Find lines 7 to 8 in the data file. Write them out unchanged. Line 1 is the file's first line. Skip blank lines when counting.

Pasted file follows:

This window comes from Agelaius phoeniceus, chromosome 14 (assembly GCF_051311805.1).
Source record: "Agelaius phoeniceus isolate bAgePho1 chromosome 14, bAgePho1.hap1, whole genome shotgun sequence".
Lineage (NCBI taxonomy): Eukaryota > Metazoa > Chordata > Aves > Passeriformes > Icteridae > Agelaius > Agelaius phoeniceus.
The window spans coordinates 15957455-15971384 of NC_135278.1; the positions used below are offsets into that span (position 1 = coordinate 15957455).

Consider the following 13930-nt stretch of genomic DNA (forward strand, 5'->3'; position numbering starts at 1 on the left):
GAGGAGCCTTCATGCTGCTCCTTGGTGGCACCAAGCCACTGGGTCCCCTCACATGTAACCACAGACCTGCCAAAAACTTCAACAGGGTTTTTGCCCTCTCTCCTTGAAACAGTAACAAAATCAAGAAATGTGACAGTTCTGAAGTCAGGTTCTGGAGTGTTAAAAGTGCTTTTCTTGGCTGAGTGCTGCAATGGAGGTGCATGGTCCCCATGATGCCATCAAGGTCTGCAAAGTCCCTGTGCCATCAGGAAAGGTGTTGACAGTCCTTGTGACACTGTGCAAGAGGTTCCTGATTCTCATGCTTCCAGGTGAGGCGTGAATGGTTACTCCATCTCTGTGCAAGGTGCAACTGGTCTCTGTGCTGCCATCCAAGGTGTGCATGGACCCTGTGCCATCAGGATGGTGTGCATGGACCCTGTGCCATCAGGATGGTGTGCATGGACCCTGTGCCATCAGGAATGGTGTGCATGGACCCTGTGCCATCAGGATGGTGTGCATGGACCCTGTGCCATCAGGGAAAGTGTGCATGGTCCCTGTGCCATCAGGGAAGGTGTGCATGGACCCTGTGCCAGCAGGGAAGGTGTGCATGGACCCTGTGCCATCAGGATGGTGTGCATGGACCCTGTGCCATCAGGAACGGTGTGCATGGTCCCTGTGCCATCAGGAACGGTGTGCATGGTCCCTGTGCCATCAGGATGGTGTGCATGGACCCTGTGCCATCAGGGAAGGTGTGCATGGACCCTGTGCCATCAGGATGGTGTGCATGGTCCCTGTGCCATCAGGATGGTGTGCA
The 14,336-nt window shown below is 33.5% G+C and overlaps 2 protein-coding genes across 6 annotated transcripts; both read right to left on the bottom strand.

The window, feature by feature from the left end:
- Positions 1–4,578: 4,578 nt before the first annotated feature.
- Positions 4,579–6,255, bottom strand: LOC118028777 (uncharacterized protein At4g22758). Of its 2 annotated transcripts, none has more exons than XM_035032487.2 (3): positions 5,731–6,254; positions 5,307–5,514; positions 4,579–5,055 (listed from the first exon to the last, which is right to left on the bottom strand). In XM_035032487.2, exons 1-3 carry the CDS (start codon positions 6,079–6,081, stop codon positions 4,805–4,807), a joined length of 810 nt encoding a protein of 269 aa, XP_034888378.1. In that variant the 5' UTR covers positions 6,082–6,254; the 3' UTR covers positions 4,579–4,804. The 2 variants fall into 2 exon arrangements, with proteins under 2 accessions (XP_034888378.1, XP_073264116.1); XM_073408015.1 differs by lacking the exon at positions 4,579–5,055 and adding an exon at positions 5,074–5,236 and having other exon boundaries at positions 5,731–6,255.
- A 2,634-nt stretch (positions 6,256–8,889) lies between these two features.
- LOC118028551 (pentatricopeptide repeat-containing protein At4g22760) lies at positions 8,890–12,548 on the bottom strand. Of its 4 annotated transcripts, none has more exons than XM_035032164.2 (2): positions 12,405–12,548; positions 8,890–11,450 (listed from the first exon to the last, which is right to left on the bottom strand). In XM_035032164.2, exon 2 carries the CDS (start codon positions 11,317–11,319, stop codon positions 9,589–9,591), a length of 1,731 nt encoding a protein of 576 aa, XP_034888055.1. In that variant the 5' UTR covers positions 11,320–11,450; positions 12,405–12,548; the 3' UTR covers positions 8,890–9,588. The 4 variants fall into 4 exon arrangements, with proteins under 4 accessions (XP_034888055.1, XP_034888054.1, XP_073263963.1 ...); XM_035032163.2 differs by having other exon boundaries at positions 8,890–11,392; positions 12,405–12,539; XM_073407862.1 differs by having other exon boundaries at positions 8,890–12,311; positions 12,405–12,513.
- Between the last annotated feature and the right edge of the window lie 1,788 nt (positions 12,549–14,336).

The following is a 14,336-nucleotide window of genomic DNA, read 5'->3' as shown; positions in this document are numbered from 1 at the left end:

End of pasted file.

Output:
The 14,336-nt window shown below is 33.5% G+C and overlaps 2 protein-coding genes across 6 annotated transcripts; both read right to left on the bottom strand.

The window, feature by feature from the left end: